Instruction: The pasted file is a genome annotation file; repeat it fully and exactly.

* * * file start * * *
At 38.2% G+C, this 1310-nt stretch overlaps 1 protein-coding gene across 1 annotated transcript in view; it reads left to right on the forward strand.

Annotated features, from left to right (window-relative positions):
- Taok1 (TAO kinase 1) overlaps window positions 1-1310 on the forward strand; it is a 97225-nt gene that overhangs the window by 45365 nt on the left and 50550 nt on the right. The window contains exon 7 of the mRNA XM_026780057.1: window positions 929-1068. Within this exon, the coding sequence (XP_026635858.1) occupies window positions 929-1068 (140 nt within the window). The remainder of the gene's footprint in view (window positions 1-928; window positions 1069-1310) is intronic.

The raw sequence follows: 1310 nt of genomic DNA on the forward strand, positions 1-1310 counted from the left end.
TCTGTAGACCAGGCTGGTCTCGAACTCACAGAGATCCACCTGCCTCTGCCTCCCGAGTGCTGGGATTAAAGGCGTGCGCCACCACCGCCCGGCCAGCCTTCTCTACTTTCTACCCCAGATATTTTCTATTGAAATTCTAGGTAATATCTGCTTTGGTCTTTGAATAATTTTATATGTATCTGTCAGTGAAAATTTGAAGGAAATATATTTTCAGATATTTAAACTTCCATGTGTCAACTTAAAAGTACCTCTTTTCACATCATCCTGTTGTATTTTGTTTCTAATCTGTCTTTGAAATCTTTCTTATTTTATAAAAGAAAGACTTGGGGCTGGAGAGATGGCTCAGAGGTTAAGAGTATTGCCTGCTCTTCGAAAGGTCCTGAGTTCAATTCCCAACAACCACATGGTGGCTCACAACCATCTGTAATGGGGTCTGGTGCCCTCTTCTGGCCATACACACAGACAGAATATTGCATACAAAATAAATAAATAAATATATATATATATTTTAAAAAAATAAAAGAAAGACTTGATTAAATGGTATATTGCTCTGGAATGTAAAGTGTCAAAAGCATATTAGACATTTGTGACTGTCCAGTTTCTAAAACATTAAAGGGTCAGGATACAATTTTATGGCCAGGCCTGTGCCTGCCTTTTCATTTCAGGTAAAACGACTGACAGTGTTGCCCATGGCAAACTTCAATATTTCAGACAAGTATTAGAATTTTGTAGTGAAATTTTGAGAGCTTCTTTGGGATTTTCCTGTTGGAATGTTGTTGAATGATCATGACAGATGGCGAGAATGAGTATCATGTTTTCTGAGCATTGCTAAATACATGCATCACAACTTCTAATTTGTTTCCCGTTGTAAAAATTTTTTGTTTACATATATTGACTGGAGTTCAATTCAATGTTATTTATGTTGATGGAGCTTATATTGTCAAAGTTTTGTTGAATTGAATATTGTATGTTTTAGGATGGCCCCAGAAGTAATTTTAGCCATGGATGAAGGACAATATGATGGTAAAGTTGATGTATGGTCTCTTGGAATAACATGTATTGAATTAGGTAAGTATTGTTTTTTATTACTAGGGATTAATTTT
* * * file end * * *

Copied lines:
At 38.2% G+C, this 1310-nt stretch overlaps 1 protein-coding gene across 1 annotated transcript in view; it reads left to right on the forward strand.

Annotated features, from left to right (window-relative positions):
- Taok1 (TAO kinase 1) overlaps window positions 1-1310 on the forward strand; it is a 97225-nt gene that overhangs the window by 45365 nt on the left and 50550 nt on the right. The window contains exon 7 of the mRNA XM_026780057.1: window positions 929-1068. Within this exon, the coding sequence (XP_026635858.1) occupies window positions 929-1068 (140 nt within the window). The remainder of the gene's footprint in view (window positions 1-928; window positions 1069-1310) is intronic.

The raw sequence follows: 1310 nt of genomic DNA on the forward strand, positions 1-1310 counted from the left end.
TCTGTAGACCAGGCTGGTCTCGAACTCACAGAGATCCACCTGCCTCTGCCTCCCGAGTGCTGGGATTAAAGGCGTGCGCCACCACCGCCCGGCCAGCCTTCTCTACTTTCTACCCCAGATATTTTCTATTGAAATTCTAGGTAATATCTGCTTTGGTCTTTGAATAATTTTATATGTATCTGTCAGTGAAAATTTGAAGGAAATATATTTTCAGATATTTAAACTTCCATGTGTCAACTTAAAAGTACCTCTTTTCACATCATCCTGTTGTATTTTGTTTCTAATCTGTCTTTGAAATCTTTCTTATTTTATAAAAGAAAGACTTGGGGCTGGAGAGATGGCTCAGAGGTTAAGAGTATTGCCTGCTCTTCGAAAGGTCCTGAGTTCAATTCCCAACAACCACATGGTGGCTCACAACCATCTGTAATGGGGTCTGGTGCCCTCTTCTGGCCATACACACAGACAGAATATTGCATACAAAATAAATAAATAAATATATATATATATTTTAAAAAAATAAAAGAAAGACTTGATTAAATGGTATATTGCTCTGGAATGTAAAGTGTCAAAAGCATATTAGACATTTGTGACTGTCCAGTTTCTAAAACATTAAAGGGTCAGGATACAATTTTATGGCCAGGCCTGTGCCTGCCTTTTCATTTCAGGTAAAACGACTGACAGTGTTGCCCATGGCAAACTTCAATATTTCAGACAAGTATTAGAATTTTGTAGTGAAATTTTGAGAGCTTCTTTGGGATTTTCCTGTTGGAATGTTGTTGAATGATCATGACAGATGGCGAGAATGAGTATCATGTTTTCTGAGCATTGCTAAATACATGCATCACAACTTCTAATTTGTTTCCCGTTGTAAAAATTTTTTGTTTACATATATTGACTGGAGTTCAATTCAATGTTATTTATGTTGATGGAGCTTATATTGTCAAAGTTTTGTTGAATTGAATATTGTATGTTTTAGGATGGCCCCAGAAGTAATTTTAGCCATGGATGAAGGACAATATGATGGTAAAGTTGATGTATGGTCTCTTGGAATAACATGTATTGAATTAGGTAAGTATTGTTTTTTATTACTAGGGATTAATTTT